An excerpt from
What Gardens Mean
by Stephanie Ross

Published by the University of Chicago Press

Gardens and Poems

In what follows, I shall describe and discuss four gardens from the first half of the eighteenth century: Twickenham, Stowe, Stourhead, and West Wycombe. In each case I shall argue that, in important ways, these gardens function like poems.


Alexander Pope was the preeminent poet of Augustan England; he also wrote about gardens, advised his friends on the disposition of their estates, and created his own garden at his estate at Twickenham, beginning in 1719. He is an especially appropriate figure to discuss in connection with the comparison between gardening and poetry because he helped to formulate the doctrines of both disciplines. Yet Pope was also an amateur painter, and so his writings and his garden are relevant as well to the second of Walpole's two comparisons.

Pope's garden at Twickenham has an interesting commercial connection to poetry. The poet acquired his estate with profits derived from his successful subscription translation of Homer's Iliad. He leased a small villa on the Thames and eventually cultivated a surrounding five-acre plot. The villa was about fifteen miles from London, and the area was decidedly rural in feeling. In creating a garden there, Pope was clearly and self-consciously echoing themes and forms from his poetry.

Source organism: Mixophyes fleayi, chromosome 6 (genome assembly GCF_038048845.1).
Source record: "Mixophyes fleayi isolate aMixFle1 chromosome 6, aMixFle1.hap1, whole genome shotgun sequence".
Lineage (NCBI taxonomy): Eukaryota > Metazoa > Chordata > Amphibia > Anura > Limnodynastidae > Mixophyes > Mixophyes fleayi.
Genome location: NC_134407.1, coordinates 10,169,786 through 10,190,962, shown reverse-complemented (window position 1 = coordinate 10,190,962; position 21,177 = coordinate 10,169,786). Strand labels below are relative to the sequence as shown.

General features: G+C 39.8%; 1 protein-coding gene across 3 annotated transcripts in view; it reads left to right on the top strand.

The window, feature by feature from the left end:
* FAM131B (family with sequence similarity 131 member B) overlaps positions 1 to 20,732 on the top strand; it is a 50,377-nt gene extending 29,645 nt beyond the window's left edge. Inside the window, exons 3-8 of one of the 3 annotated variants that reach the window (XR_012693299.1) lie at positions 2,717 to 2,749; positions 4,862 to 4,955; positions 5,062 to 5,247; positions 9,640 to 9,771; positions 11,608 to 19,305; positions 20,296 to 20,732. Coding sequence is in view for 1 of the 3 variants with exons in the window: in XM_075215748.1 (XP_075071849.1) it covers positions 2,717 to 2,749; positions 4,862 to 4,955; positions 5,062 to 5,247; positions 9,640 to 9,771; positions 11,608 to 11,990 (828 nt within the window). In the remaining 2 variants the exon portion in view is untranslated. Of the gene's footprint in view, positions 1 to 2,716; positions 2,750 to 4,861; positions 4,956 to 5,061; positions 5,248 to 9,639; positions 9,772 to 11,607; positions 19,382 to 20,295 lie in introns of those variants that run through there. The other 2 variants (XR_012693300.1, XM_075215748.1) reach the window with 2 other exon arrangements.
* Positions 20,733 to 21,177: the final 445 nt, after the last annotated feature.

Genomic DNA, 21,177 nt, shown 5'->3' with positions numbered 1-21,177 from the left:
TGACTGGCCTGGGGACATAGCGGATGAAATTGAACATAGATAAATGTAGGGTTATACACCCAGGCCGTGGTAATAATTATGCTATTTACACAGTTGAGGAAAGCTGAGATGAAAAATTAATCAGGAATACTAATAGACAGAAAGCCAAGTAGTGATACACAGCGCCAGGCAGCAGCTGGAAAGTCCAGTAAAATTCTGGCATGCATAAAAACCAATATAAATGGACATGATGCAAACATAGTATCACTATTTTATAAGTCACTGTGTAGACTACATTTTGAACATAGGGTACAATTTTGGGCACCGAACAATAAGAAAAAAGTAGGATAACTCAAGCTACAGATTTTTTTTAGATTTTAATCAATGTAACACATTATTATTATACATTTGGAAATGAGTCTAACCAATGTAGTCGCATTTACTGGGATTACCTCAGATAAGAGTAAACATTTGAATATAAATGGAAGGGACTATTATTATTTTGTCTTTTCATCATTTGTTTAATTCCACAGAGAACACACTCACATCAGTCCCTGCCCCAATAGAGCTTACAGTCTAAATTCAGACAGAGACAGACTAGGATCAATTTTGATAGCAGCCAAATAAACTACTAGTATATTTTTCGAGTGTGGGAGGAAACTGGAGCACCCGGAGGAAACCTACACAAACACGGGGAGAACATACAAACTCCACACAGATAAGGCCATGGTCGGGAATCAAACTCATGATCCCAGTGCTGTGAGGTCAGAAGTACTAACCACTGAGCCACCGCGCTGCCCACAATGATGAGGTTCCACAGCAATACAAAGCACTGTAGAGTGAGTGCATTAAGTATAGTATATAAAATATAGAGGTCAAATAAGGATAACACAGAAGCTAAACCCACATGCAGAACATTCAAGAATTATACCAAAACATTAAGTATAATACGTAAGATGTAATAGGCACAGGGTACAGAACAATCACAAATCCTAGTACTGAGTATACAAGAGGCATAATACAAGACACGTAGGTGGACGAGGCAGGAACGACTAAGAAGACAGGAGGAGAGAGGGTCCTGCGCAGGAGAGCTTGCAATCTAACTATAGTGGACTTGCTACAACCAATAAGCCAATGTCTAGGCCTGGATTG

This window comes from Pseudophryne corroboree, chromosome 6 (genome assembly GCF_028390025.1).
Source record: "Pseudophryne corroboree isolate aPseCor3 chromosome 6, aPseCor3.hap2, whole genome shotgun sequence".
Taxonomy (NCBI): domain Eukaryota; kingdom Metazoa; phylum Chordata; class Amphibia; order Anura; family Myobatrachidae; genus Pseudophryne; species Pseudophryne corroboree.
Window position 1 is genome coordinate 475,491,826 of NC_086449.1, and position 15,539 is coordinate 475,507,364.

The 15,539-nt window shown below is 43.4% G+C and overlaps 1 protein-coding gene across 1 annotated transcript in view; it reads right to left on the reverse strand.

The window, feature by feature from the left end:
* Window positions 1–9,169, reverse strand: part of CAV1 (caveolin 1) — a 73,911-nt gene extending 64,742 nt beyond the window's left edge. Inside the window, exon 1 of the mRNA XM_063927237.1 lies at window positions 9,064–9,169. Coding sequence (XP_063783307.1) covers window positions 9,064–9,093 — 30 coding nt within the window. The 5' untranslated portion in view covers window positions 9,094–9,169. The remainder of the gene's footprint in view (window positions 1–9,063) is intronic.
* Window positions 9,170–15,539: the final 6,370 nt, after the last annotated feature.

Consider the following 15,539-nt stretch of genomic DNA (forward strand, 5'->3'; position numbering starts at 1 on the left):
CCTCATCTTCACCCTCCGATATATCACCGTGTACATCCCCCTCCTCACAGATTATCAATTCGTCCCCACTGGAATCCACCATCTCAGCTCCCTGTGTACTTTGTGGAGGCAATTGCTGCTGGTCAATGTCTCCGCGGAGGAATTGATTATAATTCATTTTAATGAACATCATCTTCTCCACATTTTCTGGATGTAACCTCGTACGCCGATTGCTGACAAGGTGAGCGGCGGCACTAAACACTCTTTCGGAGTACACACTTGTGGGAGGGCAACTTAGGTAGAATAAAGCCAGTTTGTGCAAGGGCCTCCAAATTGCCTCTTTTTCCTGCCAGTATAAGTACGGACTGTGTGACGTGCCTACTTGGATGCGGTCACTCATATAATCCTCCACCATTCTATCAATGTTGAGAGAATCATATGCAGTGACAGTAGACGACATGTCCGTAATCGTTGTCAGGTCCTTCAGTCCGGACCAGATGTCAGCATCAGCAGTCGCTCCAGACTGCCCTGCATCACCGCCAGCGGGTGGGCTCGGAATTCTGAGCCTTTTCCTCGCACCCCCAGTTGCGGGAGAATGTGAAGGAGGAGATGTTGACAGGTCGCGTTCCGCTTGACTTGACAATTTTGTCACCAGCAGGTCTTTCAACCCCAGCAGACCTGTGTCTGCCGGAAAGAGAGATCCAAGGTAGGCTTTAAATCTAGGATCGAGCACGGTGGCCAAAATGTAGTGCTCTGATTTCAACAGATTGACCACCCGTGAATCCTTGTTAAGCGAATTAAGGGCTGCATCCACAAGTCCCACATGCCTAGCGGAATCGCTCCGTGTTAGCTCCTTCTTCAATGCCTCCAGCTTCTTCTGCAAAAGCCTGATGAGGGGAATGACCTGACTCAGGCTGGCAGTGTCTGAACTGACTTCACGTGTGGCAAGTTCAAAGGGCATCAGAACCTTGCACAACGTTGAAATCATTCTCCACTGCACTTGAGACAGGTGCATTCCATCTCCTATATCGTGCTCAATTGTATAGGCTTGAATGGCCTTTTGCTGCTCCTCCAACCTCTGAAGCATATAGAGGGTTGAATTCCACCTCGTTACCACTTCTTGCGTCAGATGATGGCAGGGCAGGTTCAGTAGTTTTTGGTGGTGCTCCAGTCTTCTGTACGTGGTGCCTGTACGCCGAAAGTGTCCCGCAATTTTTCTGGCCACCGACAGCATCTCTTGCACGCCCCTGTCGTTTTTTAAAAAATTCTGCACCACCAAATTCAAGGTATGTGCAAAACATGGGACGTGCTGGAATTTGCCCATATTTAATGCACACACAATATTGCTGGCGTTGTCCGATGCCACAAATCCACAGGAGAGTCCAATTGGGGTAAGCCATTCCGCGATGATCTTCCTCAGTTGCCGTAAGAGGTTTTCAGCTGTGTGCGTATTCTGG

Though Pope wrote poems of many kinds throughout his career, all his writings are distinguished by their ties to the classical world. Never schooled in a systematic manner, Pope acquired his learning first at the hands of a Catholic tutor, and then through a self-guided course of reading. He told his friend Joseph Spence that during his "great reading years" he read "all the best critics, almost all the English, French and Latin poets of any name, the minor poets, Homer and some of the greater Greek poets in the original, and Tasso and Ariosto in translations." During this time Pope also exercised himself with projects of translation and imitation. He thus emerged familiar with the great authors of antiquity and conversant with a variety of genres. One critic lists the many kinds of poetry Pope attempted as follows: the mock epic, the georgic, the pastoral, the dream vision, the didactic, the heroic epistle, the elegy, the familiar epistle, the formal verse satire, the moral epistle, the prologue, the epilogue, the ode, the epigram, and the epitaph.